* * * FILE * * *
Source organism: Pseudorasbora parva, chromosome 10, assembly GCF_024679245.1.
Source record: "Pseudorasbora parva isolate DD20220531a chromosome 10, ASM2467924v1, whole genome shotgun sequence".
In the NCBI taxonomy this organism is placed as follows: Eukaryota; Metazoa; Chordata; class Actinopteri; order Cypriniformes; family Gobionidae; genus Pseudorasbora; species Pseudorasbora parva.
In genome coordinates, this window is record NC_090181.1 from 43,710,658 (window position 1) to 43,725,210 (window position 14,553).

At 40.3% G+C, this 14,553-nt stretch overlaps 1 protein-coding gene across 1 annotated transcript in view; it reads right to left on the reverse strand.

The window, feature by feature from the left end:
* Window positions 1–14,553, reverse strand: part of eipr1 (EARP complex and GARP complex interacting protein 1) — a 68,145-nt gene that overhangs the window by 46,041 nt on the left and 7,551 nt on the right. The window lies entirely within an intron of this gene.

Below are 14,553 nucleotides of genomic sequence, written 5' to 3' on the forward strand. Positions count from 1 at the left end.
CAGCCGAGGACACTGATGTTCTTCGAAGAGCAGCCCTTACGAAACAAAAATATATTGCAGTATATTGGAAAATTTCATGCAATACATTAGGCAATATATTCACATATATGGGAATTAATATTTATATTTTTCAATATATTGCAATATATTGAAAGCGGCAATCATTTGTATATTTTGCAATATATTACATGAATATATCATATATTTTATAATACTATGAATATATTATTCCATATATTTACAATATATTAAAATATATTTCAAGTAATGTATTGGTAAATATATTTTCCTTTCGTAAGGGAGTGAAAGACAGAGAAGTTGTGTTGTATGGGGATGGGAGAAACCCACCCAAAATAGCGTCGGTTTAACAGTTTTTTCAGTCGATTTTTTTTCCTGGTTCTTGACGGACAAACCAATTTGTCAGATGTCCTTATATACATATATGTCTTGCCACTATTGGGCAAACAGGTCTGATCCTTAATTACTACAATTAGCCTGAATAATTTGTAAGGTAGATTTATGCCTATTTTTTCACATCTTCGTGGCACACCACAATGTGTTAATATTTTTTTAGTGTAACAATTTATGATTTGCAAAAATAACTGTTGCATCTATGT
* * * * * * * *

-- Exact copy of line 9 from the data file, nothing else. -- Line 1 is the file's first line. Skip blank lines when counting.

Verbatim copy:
CAGCCGAGGACACTGATGTTCTTCGAAGAGCAGCCCTTACGAAACAAAAATATATTGCAGTATATTGGAAAATTTCATGCAATACATTAGGCAATATATTCACATATATGGGAATTAATATTTATATTTTTCAATATATTGCAATATATTGAAAGCGGCAATCATTTGTATATTTTGCAATATATTACATGAATATATCATATATTTTATAATACTATGAATATATTATTCCATATATTTACAATATATTAAAATATATTTCAAGTAATGTATTGGTAAATATATTTTCCTTTCGTAAGGGAGTGAAAGACAGAGAAGTTGTGTTGTATGGGGATGGGAGAAACCCACCCAAAATAGCGTCGGTTTAACAGTTTTTTCAGTCGATTTTTTTTCCTGGTTCTTGACGGACAAACCAATTTGTCAGATGTCCTTATATACATATATGTCTTGCCACTATTGGGCAAACAGGTCTGATCCTTAATTACTACAATTAGCCTGAATAATTTGTAAGGTAGATTTATGCCTATTTTTTCACATCTTCGTGGCACACCACAATGTGTTAATATTTTTTTAGTGTAACAATTTATGATTTGCAAAAATAACTGTTGCATCTATGT